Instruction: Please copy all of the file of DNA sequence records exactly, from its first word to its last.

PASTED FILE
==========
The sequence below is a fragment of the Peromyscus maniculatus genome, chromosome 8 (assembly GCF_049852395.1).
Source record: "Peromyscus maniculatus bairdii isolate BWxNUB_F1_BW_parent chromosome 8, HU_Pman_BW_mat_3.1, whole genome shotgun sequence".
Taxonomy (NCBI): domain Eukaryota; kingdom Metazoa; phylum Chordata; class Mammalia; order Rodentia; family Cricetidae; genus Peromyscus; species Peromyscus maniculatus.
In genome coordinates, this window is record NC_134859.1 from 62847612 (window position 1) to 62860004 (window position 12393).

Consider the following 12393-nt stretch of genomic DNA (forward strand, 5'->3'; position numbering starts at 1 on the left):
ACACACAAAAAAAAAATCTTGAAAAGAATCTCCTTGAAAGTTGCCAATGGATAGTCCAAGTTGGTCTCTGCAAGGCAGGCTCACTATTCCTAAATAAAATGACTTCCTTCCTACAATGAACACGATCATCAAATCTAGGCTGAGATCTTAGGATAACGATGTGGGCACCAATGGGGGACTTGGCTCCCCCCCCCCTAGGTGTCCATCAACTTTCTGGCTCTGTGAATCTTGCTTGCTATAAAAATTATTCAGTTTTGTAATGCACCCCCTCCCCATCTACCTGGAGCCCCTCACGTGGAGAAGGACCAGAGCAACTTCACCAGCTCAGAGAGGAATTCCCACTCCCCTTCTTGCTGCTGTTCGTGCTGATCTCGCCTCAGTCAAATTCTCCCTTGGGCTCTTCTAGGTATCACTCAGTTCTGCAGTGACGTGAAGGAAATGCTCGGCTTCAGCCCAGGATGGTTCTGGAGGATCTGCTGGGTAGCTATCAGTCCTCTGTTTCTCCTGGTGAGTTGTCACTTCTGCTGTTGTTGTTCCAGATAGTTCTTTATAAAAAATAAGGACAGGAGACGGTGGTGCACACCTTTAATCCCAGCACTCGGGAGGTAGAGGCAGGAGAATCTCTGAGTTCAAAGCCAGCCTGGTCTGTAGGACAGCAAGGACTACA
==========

The sequence below is a fragment of the Peromyscus maniculatus genome, chromosome 8 (assembly GCF_049852395.1).
Source record: "Peromyscus maniculatus bairdii isolate BWxNUB_F1_BW_parent chromosome 8, HU_Pman_BW_mat_3.1, whole genome shotgun sequence".
Taxonomy (NCBI): domain Eukaryota; kingdom Metazoa; phylum Chordata; class Mammalia; order Rodentia; family Cricetidae; genus Peromyscus; species Peromyscus maniculatus.
In genome coordinates, this window is record NC_134859.1 from 62847612 (window position 1) to 62860004 (window position 12393).

Consider the following 12393-nt stretch of genomic DNA (forward strand, 5'->3'; position numbering starts at 1 on the left):
ACACACAAAAAAAAAATCTTGAAAAGAATCTCCTTGAAAGTTGCCAATGGATAGTCCAAGTTGGTCTCTGCAAGGCAGGCTCACTATTCCTAAATAAAATGACTTCCTTCCTACAATGAACACGATCATCAAATCTAGGCTGAGATCTTAGGATAACGATGTGGGCACCAATGGGGGACTTGGCTCCCCCCCCCCTAGGTGTCCATCAACTTTCTGGCTCTGTGAATCTTGCTTGCTATAAAAATTATTCAGTTTTGTAATGCACCCCCTCCCCATCTACCTGGAGCCCCTCACGTGGAGAAGGACCAGAGCAACTTCACCAGCTCAGAGAGGAATTCCCACTCCCCTTCTTGCTGCTGTTCGTGCTGATCTCGCCTCAGTCAAATTCTCCCTTGGGCTCTTCTAGGTATCACTCAGTTCTGCAGTGACGTGAAGGAAATGCTCGGCTTCAGCCCAGGATGGTTCTGGAGGATCTGCTGGGTAGCTATCAGTCCTCTGTTTCTCCTGGTGAGTTGTCACTTCTGCTGTTGTTGTTCCAGATAGTTCTTTATAAAAAATAAGGACAGGAGACGGTGGTGCACACCTTTAATCCCAGCACTCGGGAGGTAGAGGCAGGAGAATCTCTGAGTTCAAAGCCAGCCTGGTCTGTAGGACAGCAAGGACTACA